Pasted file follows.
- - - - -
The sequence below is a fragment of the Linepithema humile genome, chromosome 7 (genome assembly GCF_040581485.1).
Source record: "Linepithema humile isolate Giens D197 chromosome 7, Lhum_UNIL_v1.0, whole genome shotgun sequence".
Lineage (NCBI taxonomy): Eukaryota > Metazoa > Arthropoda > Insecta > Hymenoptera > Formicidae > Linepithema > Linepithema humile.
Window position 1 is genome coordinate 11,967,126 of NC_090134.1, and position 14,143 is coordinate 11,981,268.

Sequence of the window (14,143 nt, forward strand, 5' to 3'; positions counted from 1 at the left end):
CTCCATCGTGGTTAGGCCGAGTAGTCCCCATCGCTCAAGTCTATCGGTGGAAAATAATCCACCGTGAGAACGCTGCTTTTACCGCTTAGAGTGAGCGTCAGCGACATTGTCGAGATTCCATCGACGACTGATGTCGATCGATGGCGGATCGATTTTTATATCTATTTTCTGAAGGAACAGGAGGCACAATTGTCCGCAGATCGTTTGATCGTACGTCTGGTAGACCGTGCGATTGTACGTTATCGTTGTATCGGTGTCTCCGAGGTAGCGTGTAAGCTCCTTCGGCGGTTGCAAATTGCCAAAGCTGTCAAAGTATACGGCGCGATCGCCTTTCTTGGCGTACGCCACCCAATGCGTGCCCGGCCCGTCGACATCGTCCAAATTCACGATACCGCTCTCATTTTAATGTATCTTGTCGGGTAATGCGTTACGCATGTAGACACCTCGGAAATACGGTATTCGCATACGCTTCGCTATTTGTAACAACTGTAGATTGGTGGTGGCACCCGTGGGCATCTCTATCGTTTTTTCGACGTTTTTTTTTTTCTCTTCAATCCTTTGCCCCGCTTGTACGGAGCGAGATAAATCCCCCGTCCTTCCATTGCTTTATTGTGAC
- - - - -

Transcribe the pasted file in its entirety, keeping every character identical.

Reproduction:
The sequence below is a fragment of the Linepithema humile genome, chromosome 7 (genome assembly GCF_040581485.1).
Source record: "Linepithema humile isolate Giens D197 chromosome 7, Lhum_UNIL_v1.0, whole genome shotgun sequence".
Lineage (NCBI taxonomy): Eukaryota > Metazoa > Arthropoda > Insecta > Hymenoptera > Formicidae > Linepithema > Linepithema humile.
Window position 1 is genome coordinate 11,967,126 of NC_090134.1, and position 14,143 is coordinate 11,981,268.

Sequence of the window (14,143 nt, forward strand, 5' to 3'; positions counted from 1 at the left end):
CTCCATCGTGGTTAGGCCGAGTAGTCCCCATCGCTCAAGTCTATCGGTGGAAAATAATCCACCGTGAGAACGCTGCTTTTACCGCTTAGAGTGAGCGTCAGCGACATTGTCGAGATTCCATCGACGACTGATGTCGATCGATGGCGGATCGATTTTTATATCTATTTTCTGAAGGAACAGGAGGCACAATTGTCCGCAGATCGTTTGATCGTACGTCTGGTAGACCGTGCGATTGTACGTTATCGTTGTATCGGTGTCTCCGAGGTAGCGTGTAAGCTCCTTCGGCGGTTGCAAATTGCCAAAGCTGTCAAAGTATACGGCGCGATCGCCTTTCTTGGCGTACGCCACCCAATGCGTGCCCGGCCCGTCGACATCGTCCAAATTCACGATACCGCTCTCATTTTAATGTATCTTGTCGGGTAATGCGTTACGCATGTAGACACCTCGGAAATACGGTATTCGCATACGCTTCGCTATTTGTAACAACTGTAGATTGGTGGTGGCACCCGTGGGCATCTCTATCGTTTTTTCGACGTTTTTTTTTTTCTCTTCAATCCTTTGCCCCGCTTGTACGGAGCGAGATAAATCCCCCGTCCTTCCATTGCTTTATTGTGAC